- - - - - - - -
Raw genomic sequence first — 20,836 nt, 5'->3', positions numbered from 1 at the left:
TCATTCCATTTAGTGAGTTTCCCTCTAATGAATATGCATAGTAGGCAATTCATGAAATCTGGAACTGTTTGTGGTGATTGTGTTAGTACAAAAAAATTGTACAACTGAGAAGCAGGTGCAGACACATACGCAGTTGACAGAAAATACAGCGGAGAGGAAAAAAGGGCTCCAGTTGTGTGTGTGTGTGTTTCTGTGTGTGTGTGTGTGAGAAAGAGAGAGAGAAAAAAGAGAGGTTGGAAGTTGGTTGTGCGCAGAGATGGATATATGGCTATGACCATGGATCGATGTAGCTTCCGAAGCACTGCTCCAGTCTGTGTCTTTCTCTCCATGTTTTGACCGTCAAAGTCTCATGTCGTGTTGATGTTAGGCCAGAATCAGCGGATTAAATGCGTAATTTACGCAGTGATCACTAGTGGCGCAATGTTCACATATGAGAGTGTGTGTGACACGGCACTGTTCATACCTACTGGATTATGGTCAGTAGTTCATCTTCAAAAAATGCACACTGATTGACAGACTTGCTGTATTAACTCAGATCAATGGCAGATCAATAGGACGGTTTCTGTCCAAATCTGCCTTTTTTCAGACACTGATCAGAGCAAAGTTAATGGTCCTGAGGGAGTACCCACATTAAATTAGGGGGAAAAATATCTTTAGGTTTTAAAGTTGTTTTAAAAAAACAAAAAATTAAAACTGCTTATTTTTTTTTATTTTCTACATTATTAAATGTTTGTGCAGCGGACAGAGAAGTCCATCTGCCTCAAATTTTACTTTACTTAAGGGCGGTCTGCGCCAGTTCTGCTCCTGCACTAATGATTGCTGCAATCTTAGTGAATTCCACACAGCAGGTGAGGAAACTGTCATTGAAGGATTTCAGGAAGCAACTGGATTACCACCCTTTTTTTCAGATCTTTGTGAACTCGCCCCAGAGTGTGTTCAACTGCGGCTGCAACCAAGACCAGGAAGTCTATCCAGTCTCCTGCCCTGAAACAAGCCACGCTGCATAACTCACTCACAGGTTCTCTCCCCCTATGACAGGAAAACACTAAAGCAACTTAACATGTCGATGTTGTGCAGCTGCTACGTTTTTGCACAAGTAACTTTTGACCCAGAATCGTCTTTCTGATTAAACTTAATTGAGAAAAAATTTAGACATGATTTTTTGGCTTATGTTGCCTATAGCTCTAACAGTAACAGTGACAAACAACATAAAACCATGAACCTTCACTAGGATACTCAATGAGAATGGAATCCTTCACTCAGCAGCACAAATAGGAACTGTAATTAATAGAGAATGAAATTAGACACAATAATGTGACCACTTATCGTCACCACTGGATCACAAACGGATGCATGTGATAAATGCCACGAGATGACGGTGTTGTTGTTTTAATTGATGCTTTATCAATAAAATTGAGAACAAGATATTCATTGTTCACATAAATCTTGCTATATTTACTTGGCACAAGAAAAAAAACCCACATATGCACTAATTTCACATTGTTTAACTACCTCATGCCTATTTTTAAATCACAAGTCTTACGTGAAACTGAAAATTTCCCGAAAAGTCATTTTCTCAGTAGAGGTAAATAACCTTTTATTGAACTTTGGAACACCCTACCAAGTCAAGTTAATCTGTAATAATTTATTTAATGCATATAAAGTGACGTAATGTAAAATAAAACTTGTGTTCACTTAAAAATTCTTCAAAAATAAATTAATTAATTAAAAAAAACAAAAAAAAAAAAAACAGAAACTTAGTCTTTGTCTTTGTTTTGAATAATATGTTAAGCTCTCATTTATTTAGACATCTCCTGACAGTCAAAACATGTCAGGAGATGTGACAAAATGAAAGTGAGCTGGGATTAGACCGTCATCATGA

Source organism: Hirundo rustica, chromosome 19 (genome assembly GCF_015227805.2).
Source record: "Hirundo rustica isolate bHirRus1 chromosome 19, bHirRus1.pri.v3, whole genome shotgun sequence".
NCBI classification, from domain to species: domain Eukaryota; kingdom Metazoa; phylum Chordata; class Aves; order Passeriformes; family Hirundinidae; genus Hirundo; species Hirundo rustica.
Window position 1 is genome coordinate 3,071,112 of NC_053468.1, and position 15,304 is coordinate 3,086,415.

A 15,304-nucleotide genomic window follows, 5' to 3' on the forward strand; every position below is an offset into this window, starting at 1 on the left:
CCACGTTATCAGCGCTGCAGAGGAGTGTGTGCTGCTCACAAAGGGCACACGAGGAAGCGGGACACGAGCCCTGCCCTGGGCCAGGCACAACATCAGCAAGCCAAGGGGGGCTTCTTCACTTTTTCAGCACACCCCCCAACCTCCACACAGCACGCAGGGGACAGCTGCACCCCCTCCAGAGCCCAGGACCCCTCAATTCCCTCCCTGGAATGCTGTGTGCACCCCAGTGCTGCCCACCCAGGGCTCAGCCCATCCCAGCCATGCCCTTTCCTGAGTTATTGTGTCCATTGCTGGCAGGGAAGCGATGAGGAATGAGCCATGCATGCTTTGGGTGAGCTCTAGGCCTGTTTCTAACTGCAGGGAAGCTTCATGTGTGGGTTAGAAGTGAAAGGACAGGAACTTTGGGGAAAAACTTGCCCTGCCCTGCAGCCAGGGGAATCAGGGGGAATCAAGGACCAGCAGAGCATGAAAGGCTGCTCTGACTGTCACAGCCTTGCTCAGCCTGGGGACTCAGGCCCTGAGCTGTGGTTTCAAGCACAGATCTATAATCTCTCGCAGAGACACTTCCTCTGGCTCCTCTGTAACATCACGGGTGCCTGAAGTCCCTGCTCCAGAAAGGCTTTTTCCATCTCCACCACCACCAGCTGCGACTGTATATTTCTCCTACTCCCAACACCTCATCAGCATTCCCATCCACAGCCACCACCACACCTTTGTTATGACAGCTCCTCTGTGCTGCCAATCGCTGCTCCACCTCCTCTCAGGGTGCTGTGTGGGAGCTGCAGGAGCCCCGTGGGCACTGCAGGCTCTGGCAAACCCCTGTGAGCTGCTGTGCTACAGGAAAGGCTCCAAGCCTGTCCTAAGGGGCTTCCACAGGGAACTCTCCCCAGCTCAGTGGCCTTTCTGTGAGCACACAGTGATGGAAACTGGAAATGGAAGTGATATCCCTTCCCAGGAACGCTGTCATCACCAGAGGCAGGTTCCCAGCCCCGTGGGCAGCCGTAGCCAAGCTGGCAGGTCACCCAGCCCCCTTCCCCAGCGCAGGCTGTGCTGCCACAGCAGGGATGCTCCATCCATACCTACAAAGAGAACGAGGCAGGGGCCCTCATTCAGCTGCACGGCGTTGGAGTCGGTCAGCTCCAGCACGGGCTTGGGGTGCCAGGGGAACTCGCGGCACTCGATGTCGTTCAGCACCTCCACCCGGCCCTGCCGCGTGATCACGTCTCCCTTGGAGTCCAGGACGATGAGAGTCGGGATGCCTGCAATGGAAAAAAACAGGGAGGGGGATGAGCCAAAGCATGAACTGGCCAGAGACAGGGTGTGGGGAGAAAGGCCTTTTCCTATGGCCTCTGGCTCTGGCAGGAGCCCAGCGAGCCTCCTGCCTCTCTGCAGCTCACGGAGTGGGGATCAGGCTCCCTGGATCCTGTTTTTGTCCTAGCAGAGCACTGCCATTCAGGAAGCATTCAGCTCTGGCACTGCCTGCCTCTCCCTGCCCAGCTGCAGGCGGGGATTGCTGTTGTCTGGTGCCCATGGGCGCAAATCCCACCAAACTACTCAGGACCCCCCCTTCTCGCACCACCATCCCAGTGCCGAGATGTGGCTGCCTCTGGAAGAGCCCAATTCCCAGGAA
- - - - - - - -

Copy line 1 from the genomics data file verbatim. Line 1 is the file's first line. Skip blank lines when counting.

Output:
Raw genomic sequence first — 20,836 nt, 5'->3', positions numbered from 1 at the left: